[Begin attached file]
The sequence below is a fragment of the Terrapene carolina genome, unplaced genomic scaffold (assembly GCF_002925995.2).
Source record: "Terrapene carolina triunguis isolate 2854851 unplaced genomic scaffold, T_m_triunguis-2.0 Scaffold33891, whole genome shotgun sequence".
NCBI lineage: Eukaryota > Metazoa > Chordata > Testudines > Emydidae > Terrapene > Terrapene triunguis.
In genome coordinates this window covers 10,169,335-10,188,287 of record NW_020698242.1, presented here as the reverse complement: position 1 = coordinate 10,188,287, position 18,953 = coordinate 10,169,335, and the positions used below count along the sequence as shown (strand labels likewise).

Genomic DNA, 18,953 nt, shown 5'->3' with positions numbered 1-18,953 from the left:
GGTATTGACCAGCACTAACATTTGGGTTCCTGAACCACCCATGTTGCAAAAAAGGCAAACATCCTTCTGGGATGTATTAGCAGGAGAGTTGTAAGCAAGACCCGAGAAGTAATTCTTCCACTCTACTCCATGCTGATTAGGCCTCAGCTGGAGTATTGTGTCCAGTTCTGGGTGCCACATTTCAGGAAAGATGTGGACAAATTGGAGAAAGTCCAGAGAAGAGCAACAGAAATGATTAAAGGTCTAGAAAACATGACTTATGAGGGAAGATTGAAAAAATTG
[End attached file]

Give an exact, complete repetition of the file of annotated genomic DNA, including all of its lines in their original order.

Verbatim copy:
The sequence below is a fragment of the Terrapene carolina genome, unplaced genomic scaffold (assembly GCF_002925995.2).
Source record: "Terrapene carolina triunguis isolate 2854851 unplaced genomic scaffold, T_m_triunguis-2.0 Scaffold33891, whole genome shotgun sequence".
NCBI lineage: Eukaryota > Metazoa > Chordata > Testudines > Emydidae > Terrapene > Terrapene triunguis.
In genome coordinates this window covers 10,169,335-10,188,287 of record NW_020698242.1, presented here as the reverse complement: position 1 = coordinate 10,188,287, position 18,953 = coordinate 10,169,335, and the positions used below count along the sequence as shown (strand labels likewise).

Genomic DNA, 18,953 nt, shown 5'->3' with positions numbered 1-18,953 from the left:
GGTATTGACCAGCACTAACATTTGGGTTCCTGAACCACCCATGTTGCAAAAAAGGCAAACATCCTTCTGGGATGTATTAGCAGGAGAGTTGTAAGCAAGACCCGAGAAGTAATTCTTCCACTCTACTCCATGCTGATTAGGCCTCAGCTGGAGTATTGTGTCCAGTTCTGGGTGCCACATTTCAGGAAAGATGTGGACAAATTGGAGAAAGTCCAGAGAAGAGCAACAGAAATGATTAAAGGTCTAGAAAACATGACTTATGAGGGAAGATTGAAAAAATTG